By: Hilary Thesmar, PhD, RD, FMI Vice President, Food Safety Programs, Food Marketing Institute Anatomy of a Recall

To celebrate September, National Food Safety Education Month, FMI recently joined forces with the Safe Quality Food (SQF) Institute and the Partnership for Food Safety Education for a Twitter chat using #FoodSafety365. Here are answers to the top questions about food recalls:

Why does a food recall happen?

SQF Institute: There are three main food recall reasons:  a biohazard like Listeria, allergens or other chemical hazards are found, or a physical hazard is found. Having a food safety plan in place reduces food recalls.

FMI: Remember, a food recall is not a failure. It's admitting something went wrong and taking responsibility. Managing a recall successfully depends on preparation and communication that is fast, accurate and complete.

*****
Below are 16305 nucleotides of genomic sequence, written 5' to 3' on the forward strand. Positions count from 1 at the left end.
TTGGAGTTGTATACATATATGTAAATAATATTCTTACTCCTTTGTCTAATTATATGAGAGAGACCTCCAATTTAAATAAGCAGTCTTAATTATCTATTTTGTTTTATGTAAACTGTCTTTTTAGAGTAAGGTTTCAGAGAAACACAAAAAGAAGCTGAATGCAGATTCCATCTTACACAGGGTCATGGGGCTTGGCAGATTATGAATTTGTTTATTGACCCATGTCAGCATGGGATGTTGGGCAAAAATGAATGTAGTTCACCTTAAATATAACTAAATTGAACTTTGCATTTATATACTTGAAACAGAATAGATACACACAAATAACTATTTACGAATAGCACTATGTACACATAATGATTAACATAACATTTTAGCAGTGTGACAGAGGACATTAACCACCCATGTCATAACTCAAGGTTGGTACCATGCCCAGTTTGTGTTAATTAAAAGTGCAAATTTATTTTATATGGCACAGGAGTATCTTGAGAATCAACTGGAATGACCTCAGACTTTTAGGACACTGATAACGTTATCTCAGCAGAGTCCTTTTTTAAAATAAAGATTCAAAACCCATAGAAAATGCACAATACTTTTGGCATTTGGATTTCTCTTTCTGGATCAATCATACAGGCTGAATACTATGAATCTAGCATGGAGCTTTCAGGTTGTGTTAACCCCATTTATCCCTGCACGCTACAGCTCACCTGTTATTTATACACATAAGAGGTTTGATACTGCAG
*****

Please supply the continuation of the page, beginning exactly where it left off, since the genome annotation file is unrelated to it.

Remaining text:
Partnership for Food Safety Education: Here are some consumer recall rules: 1) spread the word and 2) check your home for the item. Less than 60 percent of Americans check for the item in their home. Learn more on our Recall Basics webpage. 

What systems do grocery stores have in place for food recalls?

SQF Institute: For suppliers, within 24 hours they should notify their Certification Body, SQFI and retailers of any issues.

FMI: Most retailers remove product from shelves within two hours after learning about a recall. Grocery stores use different methods to notify consumers of recalls. The circumstance of a food recall often determines how a store handles informing its customers.

Partnership for Food Safety Education: At home, identify any recalled products. Match identifying marks on the product with the recall notice and contact the store where the suspected product was purchased. Learn more on our Recall Basics webpage.  

Food safety experts live food safety 365. Visit www.FMI.org/FoodSafety365 for food safety resources.

  • Food Safety & Security